My son, Mareto, was diagnosed with autism just three weeks before his second birthday. He's now 5 years old, and one of the biggest gifts having a child on the spectrum has given us is that we don't know life to be any different. Just like my daughter, who was born missing a few of her fingers but figured out how to eat, write, use scissors, and perform every other daily tasks, we don't know parenting without autism. To us, our life is ordinary. Autism is part of our story, and we're incredibly grateful for it.
Like most women with children, my day starts much earlier than I'd prefer. Some days begin at 4 a.m. because a noise, a bad dream, or the full moon will wake my son. Other days kick off later, at 7 a.m., and we're thankful for the few extra hours to "sleep in". People always ask what our morning routine looks like, but our schedule is identical to every other family's: we eat breakfast, we watch cartoons, play with toys, brush our teeth, pack up the lunch boxes, hand the kids their backpacks, and we're out the door and off to school.
It takes a deeper look to reveal how different our day-to-day is.
While our days might look the same from the outside, Mareto sometimes rejects what's out for breakfast. I pour him OJ instead. I get myself together and then head back into the kitchen for a second attempt. When he's made it clear that he doesn't plan to eat that morning, I accept it, moving on to his medications. Then I brainstorm the best way to get him to brush his teeth. With a sensory processing disorder (SPD), things like bristles on the toothbrush feel a bit more like steel wool. I make up a silly song, trying to make a game of it while he squirms and moves to get away from the sink. Somehow, we make it through, and then we move on to the next event: getting dressed. It takes about three times longer for Mareto than most kids his age, but I fight the urge to take over and verbally guide him through the steps, because I know that he needs to learn this life skill on his own. We work together and by the time his shoelaces are tied, sweat has formed on my brow. I make sure his lunch box is packed just right. If it isn't exactly the same every single day, he won't eat.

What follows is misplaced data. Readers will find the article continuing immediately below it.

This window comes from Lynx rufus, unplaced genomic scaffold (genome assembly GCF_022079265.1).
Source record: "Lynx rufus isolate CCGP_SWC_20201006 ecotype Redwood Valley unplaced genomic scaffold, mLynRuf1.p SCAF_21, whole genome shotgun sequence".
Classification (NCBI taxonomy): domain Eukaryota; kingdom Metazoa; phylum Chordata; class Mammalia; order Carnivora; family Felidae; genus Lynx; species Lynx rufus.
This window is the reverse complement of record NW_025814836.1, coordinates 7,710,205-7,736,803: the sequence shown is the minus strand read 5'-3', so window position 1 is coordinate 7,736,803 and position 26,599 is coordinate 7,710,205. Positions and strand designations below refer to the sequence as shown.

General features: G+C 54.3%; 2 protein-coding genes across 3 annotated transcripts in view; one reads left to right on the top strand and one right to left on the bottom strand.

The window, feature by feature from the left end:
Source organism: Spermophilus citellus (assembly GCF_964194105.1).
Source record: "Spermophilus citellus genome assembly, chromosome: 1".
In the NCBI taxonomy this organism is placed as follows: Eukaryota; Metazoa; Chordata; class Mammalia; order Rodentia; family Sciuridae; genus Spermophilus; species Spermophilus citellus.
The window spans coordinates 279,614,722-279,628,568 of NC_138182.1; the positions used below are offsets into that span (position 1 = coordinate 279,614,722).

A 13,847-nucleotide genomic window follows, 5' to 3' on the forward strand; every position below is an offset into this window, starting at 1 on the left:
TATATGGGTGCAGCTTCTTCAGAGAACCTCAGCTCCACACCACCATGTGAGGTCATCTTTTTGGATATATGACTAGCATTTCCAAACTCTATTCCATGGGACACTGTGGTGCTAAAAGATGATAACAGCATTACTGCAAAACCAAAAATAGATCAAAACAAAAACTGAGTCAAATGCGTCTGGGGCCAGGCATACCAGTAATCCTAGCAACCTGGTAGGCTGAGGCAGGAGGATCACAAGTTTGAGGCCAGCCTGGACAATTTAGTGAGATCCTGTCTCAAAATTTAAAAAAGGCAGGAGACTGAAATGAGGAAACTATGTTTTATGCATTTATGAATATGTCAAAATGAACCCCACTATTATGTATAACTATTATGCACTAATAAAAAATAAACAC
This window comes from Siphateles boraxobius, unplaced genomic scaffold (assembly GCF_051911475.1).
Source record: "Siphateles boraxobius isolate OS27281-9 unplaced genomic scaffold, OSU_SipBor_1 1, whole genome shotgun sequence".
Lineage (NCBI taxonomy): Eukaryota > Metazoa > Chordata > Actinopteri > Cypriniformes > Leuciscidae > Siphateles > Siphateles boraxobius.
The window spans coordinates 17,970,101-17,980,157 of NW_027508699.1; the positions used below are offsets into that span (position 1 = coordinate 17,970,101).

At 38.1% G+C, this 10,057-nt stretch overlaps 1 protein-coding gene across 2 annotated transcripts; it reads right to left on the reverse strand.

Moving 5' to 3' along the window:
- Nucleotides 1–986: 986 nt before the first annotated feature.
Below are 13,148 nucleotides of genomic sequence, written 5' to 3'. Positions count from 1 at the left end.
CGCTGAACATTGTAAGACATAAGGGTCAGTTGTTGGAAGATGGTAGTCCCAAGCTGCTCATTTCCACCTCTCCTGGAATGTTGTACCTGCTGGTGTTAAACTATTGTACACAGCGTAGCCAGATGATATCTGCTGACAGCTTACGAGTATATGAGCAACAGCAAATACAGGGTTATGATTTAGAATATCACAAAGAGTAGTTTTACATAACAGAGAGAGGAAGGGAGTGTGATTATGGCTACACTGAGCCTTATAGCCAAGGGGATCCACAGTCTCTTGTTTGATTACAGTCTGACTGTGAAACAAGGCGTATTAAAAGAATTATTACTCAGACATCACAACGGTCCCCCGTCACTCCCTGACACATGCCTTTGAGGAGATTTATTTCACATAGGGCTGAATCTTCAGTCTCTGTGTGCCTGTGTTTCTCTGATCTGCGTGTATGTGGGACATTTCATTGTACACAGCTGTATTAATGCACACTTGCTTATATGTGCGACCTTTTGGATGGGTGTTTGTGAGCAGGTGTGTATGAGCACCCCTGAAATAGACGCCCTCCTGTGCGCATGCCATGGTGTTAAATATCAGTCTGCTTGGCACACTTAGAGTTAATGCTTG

On the way to school, we keep things light and happy. Going to school is still scary for Mareto, and he cries each morning when it's time to go. So we take our cues from him, letting him look out the window, sing silly songs, or listen to the radio. Whatever will keep him smiling and calm. We pull up to the curb at school and his aid greets him with a hug and a smile. I get a lump in my throat, even now, when it's time for me to kiss him goodbye.
I fight the urge to worry on the ride back home, and sometimes, often, I lose. I wonder if the other children are being kind to him, whether or not he's communicating his needs, if he's frightened or overwhelmed.